Agricultural Prices Aren't Driving Food Price Inflation
Prices in the grocery store have increased in the past two years, and it seems reasonable to look at the prices of agricultural commodities such as corn and wheat for signs of where food inflation is going. We have all read countless articles asserting that Russia's invasion of Ukraine caused grain prices to spike (a dubious assertion in itself), which means Americans will now face high bread prices.
Most of the price of food is processing, packaging, transportation and marketing. Agricultural commodity prices jump all over the place, but they have relatively small effects on grocery store prices. Annual wheat price inflation has ranged from -50% to 150% in the past 30 years with only minor implications for consumer food prices.
Yet, it is true that food price inflation is high. The consumer price index (CPI) for food at home is up 13.0% in the past year, whereas the consumer price index across all items is up 8.2%.
So, what is going on with food prices? Are they going to come down?
At this point, I am going to switch to showing prices rather than inflation. Economists often focus on inflation, which is the rate at which wages and prices throughout the economy are increasing. Normal people care about prices: do the things I want to buy cost more than they used to?
Imagine climbing a hill. Think of the price as your current elevation. Inflation is how steep the hill is where you are currently standing. In the past two years, the CPI for all items has climbed to a great height (high prices) and reached a plateau (low current inflation). The plateau is likely only a brief respite.
Since January 2020, grocery store prices are up 22%. Over the same period, the all items index is up 15%, which tells us that food prices are up more than other goods and services. Food prices jumped up at the beginning of the pandemic due to supply chain issues. By mid 2021, they were almost back to the level of other prices before they accelerated again.
To understand the present and potential future, I look at two indices. First, the consumer price index for things that aren't food or energy, also known as the core CPI. This index strips out the things that bounce around a lot, so it is better indicator of future inflation.
Second, I look at the producer price index to see how prices are changing at different points in the supply chain. The consumer price index only shows prices at the end of the supply chain. The further up the supply chain you go, the more volatile prices are and the less informative they are about current and future consumer prices.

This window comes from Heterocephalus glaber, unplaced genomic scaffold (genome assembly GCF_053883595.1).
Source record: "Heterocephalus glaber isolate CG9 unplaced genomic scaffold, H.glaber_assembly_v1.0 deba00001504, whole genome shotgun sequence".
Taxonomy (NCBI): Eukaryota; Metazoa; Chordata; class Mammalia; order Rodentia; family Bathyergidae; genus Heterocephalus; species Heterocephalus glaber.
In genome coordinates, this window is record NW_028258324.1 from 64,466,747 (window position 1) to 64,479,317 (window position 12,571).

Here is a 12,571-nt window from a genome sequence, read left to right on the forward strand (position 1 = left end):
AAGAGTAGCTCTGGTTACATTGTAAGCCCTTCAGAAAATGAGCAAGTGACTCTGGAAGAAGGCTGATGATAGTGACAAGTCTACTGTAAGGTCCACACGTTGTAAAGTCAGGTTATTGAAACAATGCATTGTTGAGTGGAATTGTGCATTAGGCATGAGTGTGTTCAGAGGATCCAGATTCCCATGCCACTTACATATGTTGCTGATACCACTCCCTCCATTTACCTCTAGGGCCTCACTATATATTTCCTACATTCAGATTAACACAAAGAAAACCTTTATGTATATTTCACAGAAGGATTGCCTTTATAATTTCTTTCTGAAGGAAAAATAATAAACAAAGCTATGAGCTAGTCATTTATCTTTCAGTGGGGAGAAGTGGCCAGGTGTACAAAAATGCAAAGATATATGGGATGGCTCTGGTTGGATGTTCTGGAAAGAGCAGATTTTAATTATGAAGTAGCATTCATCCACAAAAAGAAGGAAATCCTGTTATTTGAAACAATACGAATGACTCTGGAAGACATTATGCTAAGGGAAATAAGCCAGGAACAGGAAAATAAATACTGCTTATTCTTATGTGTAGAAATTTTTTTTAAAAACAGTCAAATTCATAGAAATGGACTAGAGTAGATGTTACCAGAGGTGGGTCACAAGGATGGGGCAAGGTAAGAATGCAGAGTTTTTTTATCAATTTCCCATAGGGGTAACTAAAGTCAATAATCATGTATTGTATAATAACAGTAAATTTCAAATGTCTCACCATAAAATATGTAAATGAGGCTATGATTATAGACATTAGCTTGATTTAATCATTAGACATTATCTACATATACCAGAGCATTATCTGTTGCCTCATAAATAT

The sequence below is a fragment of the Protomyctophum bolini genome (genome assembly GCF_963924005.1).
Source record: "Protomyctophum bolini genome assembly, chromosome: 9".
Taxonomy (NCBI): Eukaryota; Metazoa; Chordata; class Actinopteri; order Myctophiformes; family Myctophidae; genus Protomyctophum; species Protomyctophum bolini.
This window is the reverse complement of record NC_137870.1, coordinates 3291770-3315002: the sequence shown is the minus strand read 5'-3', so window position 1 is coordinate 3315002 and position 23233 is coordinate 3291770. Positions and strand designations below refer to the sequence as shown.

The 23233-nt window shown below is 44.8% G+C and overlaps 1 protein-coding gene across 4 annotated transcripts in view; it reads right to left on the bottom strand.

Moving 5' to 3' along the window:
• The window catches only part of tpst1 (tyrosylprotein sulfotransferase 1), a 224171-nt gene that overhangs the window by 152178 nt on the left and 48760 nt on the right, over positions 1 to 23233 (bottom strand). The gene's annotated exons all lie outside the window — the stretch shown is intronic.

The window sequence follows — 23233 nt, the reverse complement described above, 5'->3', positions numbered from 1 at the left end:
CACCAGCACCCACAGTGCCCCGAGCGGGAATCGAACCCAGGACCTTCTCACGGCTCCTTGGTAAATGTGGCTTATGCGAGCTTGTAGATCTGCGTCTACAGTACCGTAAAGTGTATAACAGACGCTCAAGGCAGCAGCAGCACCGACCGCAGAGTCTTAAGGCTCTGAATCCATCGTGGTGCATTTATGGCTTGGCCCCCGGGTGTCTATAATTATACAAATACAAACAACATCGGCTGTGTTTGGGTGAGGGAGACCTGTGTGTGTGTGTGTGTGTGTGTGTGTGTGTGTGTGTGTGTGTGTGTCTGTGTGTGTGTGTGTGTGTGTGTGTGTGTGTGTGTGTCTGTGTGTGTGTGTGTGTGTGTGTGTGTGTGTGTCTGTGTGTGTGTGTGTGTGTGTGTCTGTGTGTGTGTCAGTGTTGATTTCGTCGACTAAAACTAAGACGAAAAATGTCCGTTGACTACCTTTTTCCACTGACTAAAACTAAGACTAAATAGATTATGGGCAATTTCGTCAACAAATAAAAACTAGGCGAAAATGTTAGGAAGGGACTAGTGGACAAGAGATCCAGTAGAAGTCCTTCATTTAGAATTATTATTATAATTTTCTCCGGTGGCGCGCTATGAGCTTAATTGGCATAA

Prices for unprocessed food, such as fresh fruit that will be canned or raw corn, are up 87% from their low point in April 2020. They are up 57% since January 2020, and have declined from their early-summer peak. Materials for food manufacturing, such as milk products, frozen fruits and vegetables, or processed sugars, are up 29% since January 2020. They have also declined from their early-summer peak.
The price of food in the store is up 22% over the same period, but it has not declined since early summer. In these past few months, its changes better match the core CPI.
The same phenomenon is more apparent for individual products, such as bread. Wheat prices went up and down but remain high. Flour prices went up and down by less, but remain high. Bread price increases have been closer to the core CPI, although they are more volatile.
Here are tomatoes. The farm price is very volatile and the price of canned ketchup and other tomato sauces mostly follows core CPI (except for a curious bump up in April 2022).
To put some numbers on this, imagine three models to predict inflation in grocery store prices.
- % Change in CPI Food At Home = % Change in PPI Unprocessed Foods
- % Change in CPI Food At Home = % Change in CPI without Food & Energy
- % Change in CPI Food At Home = 0.10*(% Change in PPI Unprocessed Foods) + 1.18*(% Change in CPI without Food & Energy) + 0.05*(% Change in CPI Energy) - 0.85
The third prediction is from a linear regression model that predicts annual CPI food at home inflation using the three predictors. The model puts by far the most weight on the core CPI.
In the years from 1991-2022, predicting annual food inflation using the price of unprocessed foods yields an average error of 8.7%. The average error is 1.7% if we use the core CPI to predict and 1.3% if we use the regression model. For these calculations, I used annual September-to-September inflation since 1991 because September 2022 is the latest inflation data we have.
The USDA estimates that farm gate sales of food commodities made up 14% of the retail value of food in 2019. If farm prices were to double, we would expect food in the grocery store to increase by just 14%. Similarly, my regression model predicts that if farm prices were to double, then food in the grocery store would increase by 10%, all else equal.
These numbers vary across commodities. If you are buying minimally processed food like milk, eggs, or fresh vegetables, then the prices in the store will be more closely tied to the farm price. But, on average across all the things we buy in the store, the core CPI is better indicator of what's happening and going to happen to prices.
Core CPI went up 0.6% last month, 3.4% in the past six months, and 6.7% in the past year. These numbers all point to annual inflation of 6-7% in the near future, until Federal Reserve interest rate increases begin to bite.
But there is good news. As prices for unprocessed food come down, which they will at some point, the gap between food prices and core CPI will close. This means food prices are likely to grow more slowly than prices in the rest of the economy in the next year or two.
I made the graphs and estimated the prediction model in this article using this R code.